Meteorologists say we should prepare for an El Niño winter in 2023-2024 due to late summer water temperatures. El Niño and La Niña are climate patterns in the Pacific Ocean that can affect weather worldwide, and that can last nine to 12 months, or even years. Weather events occur every two to seven years, but not on a regular schedule, and El Niño is more common than La Niña. 

 According to the National Oceanic and Atmospheric Administration (NOAA), during normal Pacific Ocean conditions, trade winds blow west along the equator, moving warm water from South America toward Asia, and cold water rises to replace that warm water. During El Niño, trade winds weaken, and warm water is pushed east toward the west coast.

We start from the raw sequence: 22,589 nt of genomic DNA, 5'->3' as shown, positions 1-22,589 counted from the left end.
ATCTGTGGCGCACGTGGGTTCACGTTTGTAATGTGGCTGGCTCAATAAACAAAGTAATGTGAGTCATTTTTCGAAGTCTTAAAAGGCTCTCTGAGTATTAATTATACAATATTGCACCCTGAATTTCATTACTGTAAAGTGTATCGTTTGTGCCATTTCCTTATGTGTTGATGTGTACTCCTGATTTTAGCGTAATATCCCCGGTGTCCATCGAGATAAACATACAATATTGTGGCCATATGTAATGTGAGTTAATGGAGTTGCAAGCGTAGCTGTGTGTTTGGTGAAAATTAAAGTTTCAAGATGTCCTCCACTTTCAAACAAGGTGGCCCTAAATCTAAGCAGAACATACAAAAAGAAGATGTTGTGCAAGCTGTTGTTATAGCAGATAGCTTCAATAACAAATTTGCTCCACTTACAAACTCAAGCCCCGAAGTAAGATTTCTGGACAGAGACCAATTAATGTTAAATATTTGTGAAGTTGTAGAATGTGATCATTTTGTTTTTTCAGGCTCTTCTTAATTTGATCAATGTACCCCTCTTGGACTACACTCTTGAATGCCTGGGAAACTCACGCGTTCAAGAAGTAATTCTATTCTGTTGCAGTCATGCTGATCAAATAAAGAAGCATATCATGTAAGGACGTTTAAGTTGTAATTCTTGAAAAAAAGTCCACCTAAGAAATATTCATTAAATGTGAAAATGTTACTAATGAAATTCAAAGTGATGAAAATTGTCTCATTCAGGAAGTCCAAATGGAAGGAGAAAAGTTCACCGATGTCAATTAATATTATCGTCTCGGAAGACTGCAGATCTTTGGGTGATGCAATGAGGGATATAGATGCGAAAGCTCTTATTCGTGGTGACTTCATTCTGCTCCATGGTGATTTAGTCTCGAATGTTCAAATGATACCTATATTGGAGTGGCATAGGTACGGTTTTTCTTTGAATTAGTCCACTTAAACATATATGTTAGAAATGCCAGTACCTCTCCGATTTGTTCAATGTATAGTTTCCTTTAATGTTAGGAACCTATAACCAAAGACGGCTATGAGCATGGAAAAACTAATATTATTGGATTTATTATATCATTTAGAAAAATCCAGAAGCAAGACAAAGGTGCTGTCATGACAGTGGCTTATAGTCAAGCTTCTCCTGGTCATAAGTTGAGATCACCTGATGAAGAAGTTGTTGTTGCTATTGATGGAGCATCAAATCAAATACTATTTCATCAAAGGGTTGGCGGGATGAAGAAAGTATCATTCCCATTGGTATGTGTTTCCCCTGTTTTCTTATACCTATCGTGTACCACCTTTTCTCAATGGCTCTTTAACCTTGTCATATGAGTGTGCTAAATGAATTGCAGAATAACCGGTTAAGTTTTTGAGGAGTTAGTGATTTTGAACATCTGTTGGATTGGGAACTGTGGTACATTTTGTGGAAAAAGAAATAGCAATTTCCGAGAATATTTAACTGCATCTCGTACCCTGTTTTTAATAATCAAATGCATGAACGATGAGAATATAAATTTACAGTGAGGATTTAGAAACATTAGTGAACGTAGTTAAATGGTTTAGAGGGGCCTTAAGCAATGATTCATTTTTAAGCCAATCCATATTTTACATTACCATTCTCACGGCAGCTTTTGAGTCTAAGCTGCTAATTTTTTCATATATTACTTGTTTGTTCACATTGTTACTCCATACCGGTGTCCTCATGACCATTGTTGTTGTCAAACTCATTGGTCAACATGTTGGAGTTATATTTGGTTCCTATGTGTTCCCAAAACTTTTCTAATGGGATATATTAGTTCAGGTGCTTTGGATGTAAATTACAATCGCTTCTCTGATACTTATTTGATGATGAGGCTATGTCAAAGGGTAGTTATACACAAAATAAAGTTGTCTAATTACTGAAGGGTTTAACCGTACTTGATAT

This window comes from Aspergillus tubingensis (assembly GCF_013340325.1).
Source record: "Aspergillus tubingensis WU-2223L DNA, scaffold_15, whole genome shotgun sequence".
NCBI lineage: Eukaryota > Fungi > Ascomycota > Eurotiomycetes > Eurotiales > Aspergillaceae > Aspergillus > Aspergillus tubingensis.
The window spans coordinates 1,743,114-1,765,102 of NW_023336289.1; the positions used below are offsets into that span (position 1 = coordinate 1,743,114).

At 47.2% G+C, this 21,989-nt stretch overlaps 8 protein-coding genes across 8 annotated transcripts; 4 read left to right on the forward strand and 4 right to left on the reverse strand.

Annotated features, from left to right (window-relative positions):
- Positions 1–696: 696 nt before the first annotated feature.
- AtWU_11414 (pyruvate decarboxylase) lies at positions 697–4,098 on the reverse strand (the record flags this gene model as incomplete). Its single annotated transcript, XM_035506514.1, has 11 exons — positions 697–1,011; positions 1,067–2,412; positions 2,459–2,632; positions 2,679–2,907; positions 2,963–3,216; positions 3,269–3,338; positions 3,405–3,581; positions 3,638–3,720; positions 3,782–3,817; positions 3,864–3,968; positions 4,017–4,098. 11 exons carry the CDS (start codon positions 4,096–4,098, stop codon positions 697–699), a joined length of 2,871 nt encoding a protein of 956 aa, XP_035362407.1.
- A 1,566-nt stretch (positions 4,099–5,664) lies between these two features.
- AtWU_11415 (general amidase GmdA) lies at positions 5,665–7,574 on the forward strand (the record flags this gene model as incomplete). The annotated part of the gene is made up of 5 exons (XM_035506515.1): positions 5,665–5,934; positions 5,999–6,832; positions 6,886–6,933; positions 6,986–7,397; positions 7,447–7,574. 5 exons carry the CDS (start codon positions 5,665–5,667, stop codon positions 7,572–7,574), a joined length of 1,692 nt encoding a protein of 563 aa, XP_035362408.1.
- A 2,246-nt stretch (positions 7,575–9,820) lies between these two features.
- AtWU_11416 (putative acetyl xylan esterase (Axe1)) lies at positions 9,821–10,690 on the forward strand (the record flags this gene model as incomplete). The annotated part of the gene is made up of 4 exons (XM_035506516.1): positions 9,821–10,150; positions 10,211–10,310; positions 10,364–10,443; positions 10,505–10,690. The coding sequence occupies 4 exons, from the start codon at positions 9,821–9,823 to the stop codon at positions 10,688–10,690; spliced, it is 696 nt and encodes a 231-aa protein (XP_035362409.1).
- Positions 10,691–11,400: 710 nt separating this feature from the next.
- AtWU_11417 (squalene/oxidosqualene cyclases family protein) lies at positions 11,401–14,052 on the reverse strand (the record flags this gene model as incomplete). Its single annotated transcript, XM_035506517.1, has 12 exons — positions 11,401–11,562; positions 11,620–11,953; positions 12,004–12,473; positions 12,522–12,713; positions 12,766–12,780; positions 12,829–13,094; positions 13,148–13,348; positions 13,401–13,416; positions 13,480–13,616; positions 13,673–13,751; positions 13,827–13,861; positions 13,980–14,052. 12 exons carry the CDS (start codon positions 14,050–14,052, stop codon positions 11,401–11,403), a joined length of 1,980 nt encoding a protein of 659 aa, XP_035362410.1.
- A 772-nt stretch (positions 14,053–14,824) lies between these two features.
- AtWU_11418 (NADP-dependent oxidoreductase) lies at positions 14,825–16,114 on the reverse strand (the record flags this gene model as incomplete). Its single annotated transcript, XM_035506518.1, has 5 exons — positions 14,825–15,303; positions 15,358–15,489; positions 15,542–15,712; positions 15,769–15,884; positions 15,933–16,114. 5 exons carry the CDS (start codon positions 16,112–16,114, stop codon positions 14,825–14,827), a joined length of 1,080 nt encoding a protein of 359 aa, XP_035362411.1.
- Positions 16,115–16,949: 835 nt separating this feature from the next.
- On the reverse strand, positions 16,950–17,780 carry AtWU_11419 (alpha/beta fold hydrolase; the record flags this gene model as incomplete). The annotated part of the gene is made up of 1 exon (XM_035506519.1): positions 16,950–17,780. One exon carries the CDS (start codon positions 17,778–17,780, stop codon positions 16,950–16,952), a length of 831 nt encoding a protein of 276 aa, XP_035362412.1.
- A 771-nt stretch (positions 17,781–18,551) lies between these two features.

South American fishermen discovered El Niño in the 1600s, naming it “El Niño de Navidad” because it typically peaks around December. During an El Niño, areas in the northern United States and Canada are dryer and warmer than usual, but the Gulf Coast and Southeast experience wetter conditions with more flooding.

La Niña has the opposite effect, with stronger trade winds pushing warm water towards Asia, and cold waters in the Pacific pushing the jet stream northward. This causes drought in the southern U.S. and heavy rains and flooding in the Pacific Northwest and Canada. During a La Niña year, winter temperatures are warmer than normal in the South and cooler than normal in the North.  

Strong El Niños produce warm signals across the Lower 48, while more moderate events can cause warmth or extreme cold. Weaker El Niños often produce the coldest winters. There hasn’t been an El Niño since the 2018-19 season, but change, while difficult to predict, is coming.